THE DEPARTMENT of Energy (DoE) plans to issue by next week a missionary electrification policy for off-grid areas that will lead to detailed circulars, including one that will end the collection from consumers of funds for rural power development.
“This month we will come out with the missionary electrification policy that will do away with the UCME (universal charge for missionary electrification),” DoE Undersecretary Felix William B. Fuentebella told reporters last week.
He said the DoE has decided that the cost of future electrification programs will not be charged to consumers, but will be shouldered by the government, he said.
“So we are basically answering that question of why are we charging inefficiencies to the consumers. It should be government. So we are addressing that,” he said.
He did not disclose the funding required by the government to cover rural energization without the UCME, but said it would be part of the state’s total electrification program and aligned with the plans of the National Power Corp. (Napocor) and the National Electrification Administration (NEA).
“Part two is the detailing of the phase out of the UCME,” Mr. Fuentebella said when asked whether the omnibus policy will already spell out the abolition of the universal charge.
Napocor is mandated by law to provide power in areas that are not connected to the transmission grid. The UCME is collected from all on-grid electricity end users as determined by the Energy Regulatory Commission (ERC) and called for under Republic Act No. 9136 or the Electric Power Industry Reform Act of 2011, or EPIRA.
In a regulatory filing with the ERC in July, Napocor sought provisional approval to collect P17.8 billion from electricity users next year, through a P0.1948 per kilowatt-hour (/kWh) charge in their power bills, to cover electrification of “far-flung areas” of the country. Napocor said the UCME in consumers’ monthly electricity bill will reflect an increase of P0.0768/kWh from the current amount.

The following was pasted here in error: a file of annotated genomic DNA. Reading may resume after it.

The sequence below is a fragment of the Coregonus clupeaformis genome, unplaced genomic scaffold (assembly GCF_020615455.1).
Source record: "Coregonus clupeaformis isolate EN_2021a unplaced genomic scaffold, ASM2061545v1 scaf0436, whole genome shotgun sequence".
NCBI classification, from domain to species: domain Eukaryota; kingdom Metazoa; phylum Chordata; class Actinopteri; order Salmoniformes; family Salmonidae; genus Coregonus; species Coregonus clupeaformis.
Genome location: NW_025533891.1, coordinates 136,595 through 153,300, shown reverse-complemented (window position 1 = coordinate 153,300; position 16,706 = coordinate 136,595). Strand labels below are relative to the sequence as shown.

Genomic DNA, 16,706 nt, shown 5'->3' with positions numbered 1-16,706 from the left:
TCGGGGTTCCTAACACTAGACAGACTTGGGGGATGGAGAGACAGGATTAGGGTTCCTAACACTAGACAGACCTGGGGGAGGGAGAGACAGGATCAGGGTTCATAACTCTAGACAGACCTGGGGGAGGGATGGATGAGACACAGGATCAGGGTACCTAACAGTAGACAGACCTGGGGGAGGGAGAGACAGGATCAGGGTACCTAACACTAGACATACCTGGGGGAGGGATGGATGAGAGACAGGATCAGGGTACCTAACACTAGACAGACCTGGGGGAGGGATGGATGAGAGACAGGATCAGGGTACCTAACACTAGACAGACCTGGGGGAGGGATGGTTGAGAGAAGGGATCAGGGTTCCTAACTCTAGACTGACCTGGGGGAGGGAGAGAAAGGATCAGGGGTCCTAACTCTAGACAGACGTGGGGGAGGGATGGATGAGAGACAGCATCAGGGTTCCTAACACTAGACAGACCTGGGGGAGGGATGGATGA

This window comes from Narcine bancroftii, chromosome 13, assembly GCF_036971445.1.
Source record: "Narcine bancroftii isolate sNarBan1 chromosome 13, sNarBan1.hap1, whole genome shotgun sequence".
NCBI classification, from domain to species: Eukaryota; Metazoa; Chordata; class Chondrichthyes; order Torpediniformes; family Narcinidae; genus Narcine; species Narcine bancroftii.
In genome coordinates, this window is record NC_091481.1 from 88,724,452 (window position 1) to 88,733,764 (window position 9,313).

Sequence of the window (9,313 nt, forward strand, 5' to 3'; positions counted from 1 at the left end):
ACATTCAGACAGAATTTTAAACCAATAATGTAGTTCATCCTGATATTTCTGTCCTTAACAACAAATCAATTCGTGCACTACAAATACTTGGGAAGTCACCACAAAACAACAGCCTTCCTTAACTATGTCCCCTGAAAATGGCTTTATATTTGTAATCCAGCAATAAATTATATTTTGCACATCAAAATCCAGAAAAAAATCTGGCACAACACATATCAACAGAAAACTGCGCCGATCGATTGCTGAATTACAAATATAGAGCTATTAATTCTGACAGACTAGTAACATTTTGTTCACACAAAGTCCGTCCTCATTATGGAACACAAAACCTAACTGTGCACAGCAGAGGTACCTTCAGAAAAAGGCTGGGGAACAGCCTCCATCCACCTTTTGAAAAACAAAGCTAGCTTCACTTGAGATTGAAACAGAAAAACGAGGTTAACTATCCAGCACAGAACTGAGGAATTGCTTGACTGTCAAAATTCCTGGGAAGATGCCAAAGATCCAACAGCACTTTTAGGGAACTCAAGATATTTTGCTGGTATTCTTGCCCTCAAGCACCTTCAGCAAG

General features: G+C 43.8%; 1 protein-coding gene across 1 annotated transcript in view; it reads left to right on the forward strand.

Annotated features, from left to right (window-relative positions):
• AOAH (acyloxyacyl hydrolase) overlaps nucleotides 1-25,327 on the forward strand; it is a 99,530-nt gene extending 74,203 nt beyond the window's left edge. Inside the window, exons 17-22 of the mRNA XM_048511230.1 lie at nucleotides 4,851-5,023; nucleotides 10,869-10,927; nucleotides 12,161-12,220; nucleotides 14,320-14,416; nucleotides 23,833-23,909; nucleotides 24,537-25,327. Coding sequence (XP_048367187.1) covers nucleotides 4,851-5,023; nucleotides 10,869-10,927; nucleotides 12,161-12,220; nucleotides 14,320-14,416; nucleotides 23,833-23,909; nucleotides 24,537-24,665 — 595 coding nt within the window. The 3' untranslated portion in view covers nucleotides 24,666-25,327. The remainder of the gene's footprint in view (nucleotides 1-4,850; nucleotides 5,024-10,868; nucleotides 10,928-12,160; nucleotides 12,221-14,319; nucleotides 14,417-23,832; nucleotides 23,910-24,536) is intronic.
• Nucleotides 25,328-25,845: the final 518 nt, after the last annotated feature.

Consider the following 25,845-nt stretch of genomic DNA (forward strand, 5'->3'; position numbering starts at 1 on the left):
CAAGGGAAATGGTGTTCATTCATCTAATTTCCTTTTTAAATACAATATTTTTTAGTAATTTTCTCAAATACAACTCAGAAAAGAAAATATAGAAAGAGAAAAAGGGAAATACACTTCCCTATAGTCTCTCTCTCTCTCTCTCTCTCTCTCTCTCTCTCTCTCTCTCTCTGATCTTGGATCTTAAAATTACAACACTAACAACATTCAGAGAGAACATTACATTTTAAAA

The government-owned and -controlled corporation said the proposed basic UCME “is necessary in order to cover the required subsidy requirements and at the same time, maintain a reliable and stable funding source for its operating costs requirements.” It said the amount includes subsidy for payment to new power providers, renewable energy developers and qualified third-parties that have taken over in full or in part the power generation function of Napocor in certain areas.
Mr. Fuentebella said the department would be bidding out areas for electrification, but would be made clear to prospective bidders that bringing electricity to these areas would no longer be subsidized by the UCME.
He said new technology should enable bidders to bring down the cost of electricity. He said the resulting price per kilowatt-hour would be the “true cost” and not the subsidized cost of power in these areas.
“We have to make them aware that this is the true cost. It should be your behavior in accordance with the true cost and then we will introduce the new technologies,” he said.
Distribution utilities in off-grid areas will be given a transition period of two to five years without the UCME, he said.
Mr. Fuentebella said “rich major islands” like Palawan or Mindoro would lose the UCME in two years, involving a reduction by 50% per each year.
“For the poorer ones, five years, 20% [each year],” he said. — V. V. Saulon